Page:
African-American Humor: The Best Black Comedy From Slavery To Today is a collection of anecdotes, jokes, sayings, and mini-biographies of influential African-American comedians, providing a broad reflection of the African-American experience in America. With history as a backdrop, author Mel Watkins, shows how humor played, and continues to play, an important role in not just the African-American community, but in America generally.
Carl Jung is the Swiss psychologist and psychiatrist that founded “analytical psychology.” Analytical psychology focuses on the whole of the human being, believing that the unconscious mind is a source for healing and the development of an individual’s soul. The conscious mind can interact with its unconscious counterpart by observing and interpreting symbols encountered during one’s life. Such symbols can appear in the form of synchronous events – the occurrence of meaningful coincidences. It is this concept that author Ira Progoff focuses on, providing an overview of Jung’s research, and some of his thoughts and research as well.
From the book: Do you hunger for skills to improve the quality of your relationships, to deepen your sense of personal empowerment or to simply communicate more effectively? Unfortunately, for centuries our culture has taught us to think and speak in ways that can actually perpetuate conflict, internal pain and even violence. Nonviolent Communication partners practical skills with a powerful consciousness and vocabulary to help you get what you want peacefully.
This is an interview with Randall Robinson on his newest book, Makeda. The book is set at the dawn of the civil rights era and follows a young man coming of age in segregated Richmond, Virginia. Through his blind grandmother, who remembers past lives from the 1300s and shares with him her visions on the workings of the interplanetary system, the protagonist discovers his roots in Africa and experiences personal transformation. The book follows the protagonist through this discovery, illustrating the complexity of his life, and the moment he lived through.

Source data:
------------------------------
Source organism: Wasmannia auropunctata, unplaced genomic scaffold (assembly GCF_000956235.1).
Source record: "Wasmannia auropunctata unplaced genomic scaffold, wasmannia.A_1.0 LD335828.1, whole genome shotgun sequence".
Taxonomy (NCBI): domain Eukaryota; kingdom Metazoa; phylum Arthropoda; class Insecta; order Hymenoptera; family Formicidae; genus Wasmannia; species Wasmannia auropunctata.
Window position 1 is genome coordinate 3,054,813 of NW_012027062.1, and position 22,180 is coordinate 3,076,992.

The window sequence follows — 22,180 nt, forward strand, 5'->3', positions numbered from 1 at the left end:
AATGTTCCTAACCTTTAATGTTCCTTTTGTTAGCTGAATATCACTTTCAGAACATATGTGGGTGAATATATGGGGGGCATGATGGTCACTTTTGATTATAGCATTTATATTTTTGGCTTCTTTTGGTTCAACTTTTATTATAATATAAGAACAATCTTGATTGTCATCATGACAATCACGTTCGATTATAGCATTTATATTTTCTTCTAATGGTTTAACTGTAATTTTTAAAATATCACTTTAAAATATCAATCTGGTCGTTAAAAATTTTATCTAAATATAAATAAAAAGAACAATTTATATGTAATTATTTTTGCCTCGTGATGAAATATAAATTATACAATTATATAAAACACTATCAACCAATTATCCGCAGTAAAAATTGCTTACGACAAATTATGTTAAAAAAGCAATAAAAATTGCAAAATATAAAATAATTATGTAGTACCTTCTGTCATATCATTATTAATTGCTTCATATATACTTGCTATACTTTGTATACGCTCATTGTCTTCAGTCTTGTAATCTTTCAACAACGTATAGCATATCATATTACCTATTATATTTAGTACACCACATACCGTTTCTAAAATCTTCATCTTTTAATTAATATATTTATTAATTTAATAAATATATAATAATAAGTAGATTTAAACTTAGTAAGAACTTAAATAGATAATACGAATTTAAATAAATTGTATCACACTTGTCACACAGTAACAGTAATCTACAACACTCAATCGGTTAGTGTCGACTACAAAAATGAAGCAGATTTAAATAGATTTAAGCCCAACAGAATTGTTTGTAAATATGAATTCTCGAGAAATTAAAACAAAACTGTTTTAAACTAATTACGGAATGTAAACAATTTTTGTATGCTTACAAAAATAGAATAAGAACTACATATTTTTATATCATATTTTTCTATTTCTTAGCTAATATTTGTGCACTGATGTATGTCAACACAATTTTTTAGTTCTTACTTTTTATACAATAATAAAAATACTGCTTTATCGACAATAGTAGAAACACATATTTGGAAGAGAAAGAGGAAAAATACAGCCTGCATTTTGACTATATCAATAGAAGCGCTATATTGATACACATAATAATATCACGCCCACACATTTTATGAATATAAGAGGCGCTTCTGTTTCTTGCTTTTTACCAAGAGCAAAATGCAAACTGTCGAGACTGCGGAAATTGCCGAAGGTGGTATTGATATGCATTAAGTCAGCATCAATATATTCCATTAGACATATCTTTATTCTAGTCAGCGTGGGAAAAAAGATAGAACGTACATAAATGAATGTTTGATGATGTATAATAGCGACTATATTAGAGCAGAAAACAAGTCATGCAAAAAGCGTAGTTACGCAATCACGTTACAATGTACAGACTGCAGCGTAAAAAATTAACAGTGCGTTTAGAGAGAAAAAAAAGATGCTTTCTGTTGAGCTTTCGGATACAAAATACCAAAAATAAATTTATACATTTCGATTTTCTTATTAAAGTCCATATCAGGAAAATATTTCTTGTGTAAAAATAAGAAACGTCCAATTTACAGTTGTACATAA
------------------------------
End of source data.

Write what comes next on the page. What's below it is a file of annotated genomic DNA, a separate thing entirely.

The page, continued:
From the author: This novel is the story of an extraordinary woman who is a poor, blind waitress in Richmond, Virginia, who remembers past lives … and she tells it to her grandson, who wants to be a writer. And they have a special relationship. And she swears him to secrecy that he tell no one that she has these memories, or people will think she’s a bit fruity, as she says. But she remembers these lives in extraordinary detail. And he is inspired by it. He gains his confidence from it. And this is, of course, to symbolize the enormous consequence. Sometimes when we think of slavery, we calculate the economic consequence of it. But we have not calculated the psychosocial consequence of it, unless we factor in the loss of memory, which was occasioned by a deliberate and systematic program imposed from those—by those who controlled us.
In the Lost Star of Myth And Time, author, Walter Cruttenden, presents evidence for an alternative theory of history, one that is a modern take on an ancient science that posits the solar system revolves in a 24,000-year cycle around a companion star. As it does, the Earth is carried through the magnetic or electromagnetic (EM) field of the other star, similar to but different from the EM spectrum of our own Sun, causing subtle changes in human consciousness over long sweeps of time. Just as night and day and the changing seasons are caused by the dance of our Earth and Sun, so too is all life gradually affected by a larger celestial motion: the dance of our solar system with another star, interacting with subtle forces in local space.